Welcome to the April, 2013 newsletter of Bird Conservation Research, Inc.  In it, you will find news of our latest progress on analyzing data from the Forest Bird Survey of Southern New England.   You will also find news about our latest products for environmental education.  
Thanks to all of you who have become 2013 BCR members.  Everyone who has done so will be receiving an acknowledgment shortly that can be used for tax purposes. If you haven't yet joined, you may do so simply by clicking on this link.

If you wish to download a PDF version of the newsletter, visit our web site at http://www.birdconservationresearch.org/publications/newsletters.php.

Saturday, March 23, 2013


The Forest Bird Survey of Southern New England, the eight year long project of Bird Conservation Research, Inc. to map density distribution of the region's forest birds, also conducted habitat surveys along its 2220 census points.  The survey examined field conditions in 3417 ha of forest, a sample nearly 100 times that of periodic U.S. Forest Service surveys in Connecticut and Rhode Island.

Like the Forest Service surveys, BCR studies evaluated proportionate cover of major forest types.  In addition, BCR examined forest canopy cover, prevailing tree diameter, understory density, moisture regime, and elevation.  The data are to be used to seek relationships between habitat distributions and distributions of forest bird densities.

Analysis of cover types shows that the forests of Rhode Island (RI in the graph below) are dominated by xeric oak and conifer associations.  Northeast Connecticut (NECT) most resembles Rhode Island in its forest composition; both these regions are extensively underlain by glacial sand and gravel.  The locations most heavily dominated by oak forests are Southeast (SECT) and Southwest (SWCT) Connecticut, where lower elevations and milder climates prevail.  Central Connecticut (CECT) also has a high proportion of oak forests, but has as well extensive cover by more mesic-associated mixed deciduous forests.  Much of the remaining forest in heavily urbanized central Connecticut is indeed in wetter environments.  Northwest Connecticut (NWCT), with the most mountainous terrain in southern New England, has less cover by oaks and more cover by conifer-hardwood forests.  Such forests are generally associated with cooler, northern climates.

Tuesday, February 26, 2013


Forest Birds of the Last Green Valley, the preliminary report from the eight year long Forest Bird Survey of Southern New England, is now available for free download.  It is may be obtained from Bird Conservation Contributions, the open access scientific journal of Bird Conservation Research, Inc.  Printed copies are also available through the BCR web site.  The report covers the first two years of the survey and provides initial estimates of populations, distributions and habitat use of birds in eastern Connecticut.

Although the report, first published in 2003, was based on limited data and analyses, it provided for the region the first fully quantitative conservation planning resource for birds.  Environmental planners have historically been able to draw upon detailed data on soils, geology and land cover in making conservation decisions, but they have had virtually nothing to use on wildlife.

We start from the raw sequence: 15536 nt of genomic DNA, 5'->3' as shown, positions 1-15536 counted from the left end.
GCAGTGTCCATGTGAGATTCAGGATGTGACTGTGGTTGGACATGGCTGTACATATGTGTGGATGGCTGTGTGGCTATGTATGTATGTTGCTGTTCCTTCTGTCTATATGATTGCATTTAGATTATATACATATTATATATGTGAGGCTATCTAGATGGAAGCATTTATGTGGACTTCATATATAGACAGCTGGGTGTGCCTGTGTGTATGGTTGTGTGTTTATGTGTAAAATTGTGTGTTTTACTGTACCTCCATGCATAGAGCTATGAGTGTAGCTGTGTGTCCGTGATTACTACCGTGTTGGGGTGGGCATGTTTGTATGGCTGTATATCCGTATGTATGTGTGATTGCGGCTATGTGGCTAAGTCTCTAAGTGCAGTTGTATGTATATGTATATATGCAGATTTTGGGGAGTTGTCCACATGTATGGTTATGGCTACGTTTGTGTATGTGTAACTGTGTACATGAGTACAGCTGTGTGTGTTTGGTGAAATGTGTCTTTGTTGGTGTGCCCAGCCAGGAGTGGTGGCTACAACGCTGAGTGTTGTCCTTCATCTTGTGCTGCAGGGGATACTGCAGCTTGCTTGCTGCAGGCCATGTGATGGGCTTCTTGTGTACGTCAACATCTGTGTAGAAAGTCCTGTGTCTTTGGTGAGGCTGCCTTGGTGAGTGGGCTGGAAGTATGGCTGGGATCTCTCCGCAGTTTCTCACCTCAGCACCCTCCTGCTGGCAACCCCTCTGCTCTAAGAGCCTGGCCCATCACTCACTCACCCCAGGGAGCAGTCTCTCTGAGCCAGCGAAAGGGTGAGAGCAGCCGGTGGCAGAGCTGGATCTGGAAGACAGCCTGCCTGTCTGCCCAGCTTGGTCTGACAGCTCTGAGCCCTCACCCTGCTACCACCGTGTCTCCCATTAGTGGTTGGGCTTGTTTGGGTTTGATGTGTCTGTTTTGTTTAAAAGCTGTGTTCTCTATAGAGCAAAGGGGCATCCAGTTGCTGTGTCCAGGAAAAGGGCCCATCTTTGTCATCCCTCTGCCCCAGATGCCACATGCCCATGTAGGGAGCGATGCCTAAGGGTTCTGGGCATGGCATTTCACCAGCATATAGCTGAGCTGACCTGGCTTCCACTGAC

This first report is to be superseded by Forest Birds of Connecticut and Rhode Island, an atlas of forest bird resources of the region.  The atlas will cover the full eight years of study and, as such, will make use of greatly increased sample sizes.  Duplication of sampling during the study period also will permit assessment of findings in light of temporal variation in bird populations.

Friday, February 15, 2013


Final computations of the regional populations of Connecticut and Rhode Island’s forest birds are presently underway.  This is, however, only one aspect of the ongoing analysis of the enormous quantities of data gathered during the Forest Bird Survey of Southern New England.  Upcoming analyses include characterization of the habitats of Rhode Island and western Connecticut as well as analysis of the relationship between habitat and bird populations. When complete, our analyses will result in the publication of Forest Birds of Connecticut and Rhode Island.

Some of the most recently computed population estimates follow:

Black-and-white Warbler:

Northeast CT: 15,671
Southeast CT: 10,983
Central CT: 10,829
Northwest CT: 34,438
Southwest CT: 9,480
RI: 23,332

Blackburnian Warbler: 

Northeast CT: 11,786
Southeast CT: 2,910
Central CT: 1539
Northwest CT: 44,778
Southwest CT: 747
RI: 739

Black-throated Green Warbler:

Northeast CT: 15,373
Southeast CT: 5,392
Central CT: 4,861
Northwest CT: 31,163
Southwest CT: 4,511
RI: 11,365

Yellow-rumped Warbler:

Northeast CT: 1,721
Southeast CT: 0
Central CT: 0
Northwest CT: 6,413
Southwest CT: 0
RI: 2,878

Magnolia Warbler:

Northeast CT: 862
Southeast CT: 425
Central CT: 450
Northwest CT: 6,772
Southwest CT: 0
RI: 0

Wednesday, January 30, 2013


An old growth Yellow Birch shows bark characteristics unlike those of younger trees.
In order to maximize their usefulness, data from forest bird surveys should be related to data on forest habitats.  During the Forest Bird Survey of Southern New England, Bird Conservation Research, Inc. gathered data on a variety of habitat parameters along with data on bird distributions.  Such information has proven useful for uncovering relationships between bird communities, bird species and habitats occupied.

An ongoing part of the Forest Bird Survey has involved student-conducted studies on forests bordering the Blackstone River in Massachusetts.  In addition to gathering data on winter bird occurrence, students also conduct an in-depth analysis of the forests in which the birds live.  They use plotless point-quarter sampling to characterize characterize the composition, density and basal area of canopy and understory trees.  

To help with identification of the tree species encountered along the river, BCR has prepared a full color, downloadable guide to winter trees of the region.  It provides photos of 33 tree species, profiles of their distinguishing characteristics and descriptions of their ecological relationships.

Tuesday, January 15, 2013


A slide from the PowerPoint presentation Populations, which is one of three presentations recently updated on the BCR web site.

The very popular series of  PowerPoint presentations for Advanced Placement Environmental Science is being updated and expanded.  This series is produced by Bird Conservation Research, Inc. and aligns with the national AP curriculum.

To date, the newest versions of Earth Systems and Resources, The Living World and Populations have been posted to the BCR web site under the Educators tab.  The presentations Environmental Pollution and Land and Water Resources will be updated over the next few months.

In addition to these slide shows, a new one entitled Energy Resources and Consumption is planned for release during this year.